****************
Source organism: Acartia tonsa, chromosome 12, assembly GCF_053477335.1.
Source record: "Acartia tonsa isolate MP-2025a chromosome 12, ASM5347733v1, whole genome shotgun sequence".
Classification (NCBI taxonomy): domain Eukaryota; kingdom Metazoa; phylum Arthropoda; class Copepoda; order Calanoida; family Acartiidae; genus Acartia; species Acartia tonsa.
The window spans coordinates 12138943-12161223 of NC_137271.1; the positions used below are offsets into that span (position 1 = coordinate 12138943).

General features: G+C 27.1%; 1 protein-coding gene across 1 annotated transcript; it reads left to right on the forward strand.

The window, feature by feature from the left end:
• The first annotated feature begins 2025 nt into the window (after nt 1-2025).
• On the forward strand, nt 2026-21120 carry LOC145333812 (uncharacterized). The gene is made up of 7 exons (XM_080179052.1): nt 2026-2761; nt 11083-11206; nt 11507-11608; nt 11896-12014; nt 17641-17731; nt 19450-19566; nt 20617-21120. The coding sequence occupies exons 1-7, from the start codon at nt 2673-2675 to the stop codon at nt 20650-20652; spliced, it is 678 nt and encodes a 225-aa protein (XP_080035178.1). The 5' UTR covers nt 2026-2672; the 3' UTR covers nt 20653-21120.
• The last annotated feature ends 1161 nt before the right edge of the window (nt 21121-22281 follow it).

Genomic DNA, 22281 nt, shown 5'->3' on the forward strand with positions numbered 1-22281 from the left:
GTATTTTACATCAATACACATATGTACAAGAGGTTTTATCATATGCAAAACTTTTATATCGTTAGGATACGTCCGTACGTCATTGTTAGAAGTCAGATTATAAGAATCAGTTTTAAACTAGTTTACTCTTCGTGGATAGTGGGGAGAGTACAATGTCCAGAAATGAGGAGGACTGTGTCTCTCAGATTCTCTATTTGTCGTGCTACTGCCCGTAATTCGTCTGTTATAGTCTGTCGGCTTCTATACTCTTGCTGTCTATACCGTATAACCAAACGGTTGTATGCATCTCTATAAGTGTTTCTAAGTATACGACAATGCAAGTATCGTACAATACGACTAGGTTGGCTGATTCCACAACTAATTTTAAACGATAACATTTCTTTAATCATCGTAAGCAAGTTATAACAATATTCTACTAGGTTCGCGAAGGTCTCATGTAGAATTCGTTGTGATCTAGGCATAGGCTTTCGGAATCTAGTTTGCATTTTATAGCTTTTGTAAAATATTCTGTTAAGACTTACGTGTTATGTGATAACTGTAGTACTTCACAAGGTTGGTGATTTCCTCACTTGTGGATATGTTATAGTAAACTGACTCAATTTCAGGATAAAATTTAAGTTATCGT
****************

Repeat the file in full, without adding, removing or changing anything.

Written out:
Source organism: Acartia tonsa, chromosome 12, assembly GCF_053477335.1.
Source record: "Acartia tonsa isolate MP-2025a chromosome 12, ASM5347733v1, whole genome shotgun sequence".
Classification (NCBI taxonomy): domain Eukaryota; kingdom Metazoa; phylum Arthropoda; class Copepoda; order Calanoida; family Acartiidae; genus Acartia; species Acartia tonsa.
The window spans coordinates 12138943-12161223 of NC_137271.1; the positions used below are offsets into that span (position 1 = coordinate 12138943).

General features: G+C 27.1%; 1 protein-coding gene across 1 annotated transcript; it reads left to right on the forward strand.

The window, feature by feature from the left end:
• The first annotated feature begins 2025 nt into the window (after nt 1-2025).
• On the forward strand, nt 2026-21120 carry LOC145333812 (uncharacterized). The gene is made up of 7 exons (XM_080179052.1): nt 2026-2761; nt 11083-11206; nt 11507-11608; nt 11896-12014; nt 17641-17731; nt 19450-19566; nt 20617-21120. The coding sequence occupies exons 1-7, from the start codon at nt 2673-2675 to the stop codon at nt 20650-20652; spliced, it is 678 nt and encodes a 225-aa protein (XP_080035178.1). The 5' UTR covers nt 2026-2672; the 3' UTR covers nt 20653-21120.
• The last annotated feature ends 1161 nt before the right edge of the window (nt 21121-22281 follow it).

Genomic DNA, 22281 nt, shown 5'->3' on the forward strand with positions numbered 1-22281 from the left:
GTATTTTACATCAATACACATATGTACAAGAGGTTTTATCATATGCAAAACTTTTATATCGTTAGGATACGTCCGTACGTCATTGTTAGAAGTCAGATTATAAGAATCAGTTTTAAACTAGTTTACTCTTCGTGGATAGTGGGGAGAGTACAATGTCCAGAAATGAGGAGGACTGTGTCTCTCAGATTCTCTATTTGTCGTGCTACTGCCCGTAATTCGTCTGTTATAGTCTGTCGGCTTCTATACTCTTGCTGTCTATACCGTATAACCAAACGGTTGTATGCATCTCTATAAGTGTTTCTAAGTATACGACAATGCAAGTATCGTACAATACGACTAGGTTGGCTGATTCCACAACTAATTTTAAACGATAACATTTCTTTAATCATCGTAAGCAAGTTATAACAATATTCTACTAGGTTCGCGAAGGTCTCATGTAGAATTCGTTGTGATCTAGGCATAGGCTTTCGGAATCTAGTTTGCATTTTATAGCTTTTGTAAAATATTCTGTTAAGACTTACGTGTTATGTGATAACTGTAGTACTTCACAAGGTTGGTGATTTCCTCACTTGTGGATATGTTATAGTAAACTGACTCAATTTCAGGATAAAATTTAAGTTATCGT